Say the magic words in City Council Chambers and almost everyone goes instantly gaga.
For some time, the magic words have been “world-class.”
The phrase is pure hype, ubiquitous, meaningless, but it’s the Council’s mantra and it was endlessly invoked at last week’s Council meeting.
The subject was the possibility of locating a proposed Broad Museum in Santa Monica’s Civic Center.
Apparently, Eli and Edythe Broad have also approached Beverly Hills and at least one other city, in addition to Santa Monica.
The staff report on Broads’ “conceptual proposal” to establish a public museum was riddled with “world class” thises, thats mad the others.
The mood in the chamber was downright euphoric, as speaker after speaker—artists, educators and business people — all raved rhapsodically about the prospect of a “world class” museum in our midst, the Broad Foundations’ “world class” collection of contemporary art, the unnamed “world class” architect who would design the “world class” structure that would house the art, and so on. Council members continued and embroidered on the “world class” theme.
It was a veritable orgy of wishful thinking.
Council member Bobby Shriver asked a series of reasonable questions that seemed to irritate his colleagues, perhaps because he was unwilling to accept the wholesale and instant assumption of “world class.” He also noted that the City’s participation, as limned by the Broads, was substantial.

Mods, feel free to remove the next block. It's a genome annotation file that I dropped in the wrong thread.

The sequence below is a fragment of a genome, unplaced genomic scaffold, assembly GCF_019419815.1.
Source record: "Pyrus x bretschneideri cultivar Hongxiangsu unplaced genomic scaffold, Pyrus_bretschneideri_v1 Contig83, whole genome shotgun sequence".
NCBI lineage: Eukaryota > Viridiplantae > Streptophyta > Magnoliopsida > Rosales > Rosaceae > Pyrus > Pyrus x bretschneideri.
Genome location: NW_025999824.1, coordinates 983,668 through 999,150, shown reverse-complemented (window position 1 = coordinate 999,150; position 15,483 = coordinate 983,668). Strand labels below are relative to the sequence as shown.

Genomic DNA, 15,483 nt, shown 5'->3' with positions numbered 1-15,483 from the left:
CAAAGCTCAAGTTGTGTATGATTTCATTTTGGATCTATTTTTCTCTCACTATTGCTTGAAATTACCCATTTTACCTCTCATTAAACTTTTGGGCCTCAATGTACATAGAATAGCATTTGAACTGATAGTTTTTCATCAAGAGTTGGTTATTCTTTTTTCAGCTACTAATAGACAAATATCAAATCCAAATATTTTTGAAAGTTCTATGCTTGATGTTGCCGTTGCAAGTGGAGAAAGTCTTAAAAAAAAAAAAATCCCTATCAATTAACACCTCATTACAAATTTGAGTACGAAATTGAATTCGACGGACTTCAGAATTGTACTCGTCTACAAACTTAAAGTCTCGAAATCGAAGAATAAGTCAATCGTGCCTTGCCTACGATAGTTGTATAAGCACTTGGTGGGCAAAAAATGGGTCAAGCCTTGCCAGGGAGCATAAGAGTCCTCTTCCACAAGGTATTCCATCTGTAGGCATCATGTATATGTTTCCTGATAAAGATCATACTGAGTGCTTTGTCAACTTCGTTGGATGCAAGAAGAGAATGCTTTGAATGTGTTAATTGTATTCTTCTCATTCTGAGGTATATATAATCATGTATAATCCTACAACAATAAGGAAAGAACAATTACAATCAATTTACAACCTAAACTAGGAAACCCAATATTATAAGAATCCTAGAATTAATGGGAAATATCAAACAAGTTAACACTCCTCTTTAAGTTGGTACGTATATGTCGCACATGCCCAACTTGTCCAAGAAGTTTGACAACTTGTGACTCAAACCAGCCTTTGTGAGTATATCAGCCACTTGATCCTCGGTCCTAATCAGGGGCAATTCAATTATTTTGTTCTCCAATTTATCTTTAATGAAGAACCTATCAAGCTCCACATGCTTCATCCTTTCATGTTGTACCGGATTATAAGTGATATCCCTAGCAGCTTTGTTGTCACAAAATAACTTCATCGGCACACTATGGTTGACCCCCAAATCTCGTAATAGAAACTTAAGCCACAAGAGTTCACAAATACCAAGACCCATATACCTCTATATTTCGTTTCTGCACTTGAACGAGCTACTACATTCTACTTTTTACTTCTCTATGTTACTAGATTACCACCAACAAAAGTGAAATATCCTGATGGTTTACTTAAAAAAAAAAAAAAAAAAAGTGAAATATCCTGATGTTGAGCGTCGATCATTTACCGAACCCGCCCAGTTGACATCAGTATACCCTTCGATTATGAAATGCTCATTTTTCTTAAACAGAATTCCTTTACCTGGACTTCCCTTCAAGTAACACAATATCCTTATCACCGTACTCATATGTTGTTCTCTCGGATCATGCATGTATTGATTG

The Broad Foundations would own the museum and its contents in perpetuity. An endowment would be set up to cover the costs of operating and maintaining the museum.
For its part, the City would be expected to accelerate the permit, review, Environmental Impact Report, and other requisite documents and pay for them, pay a nominal portion of the construction costs – perhaps $1 million, pay for and maintain the landscaping of the museum premises, provide parking for the museum patrons and staff, “possibly” buy the building on Barnard Way that currently houses the foundation for
$7 million, and award a very long lease at a very nominal rate on about two and a half acres of land that’s worth “hundreds of millions of dollars,” in Shriver’s words.”
Shriver’s suggestion that, given the size and scope of the proposal, the Council appoint two members to serve with City Manager Ewell on negotiations was rebuffed.
But, given the size and scope of the
proposal, the City had better find some means of accurately assessing the value –intrinsic as well as extrinsic — of the Broads’ collection.
“World class” just won’t do it.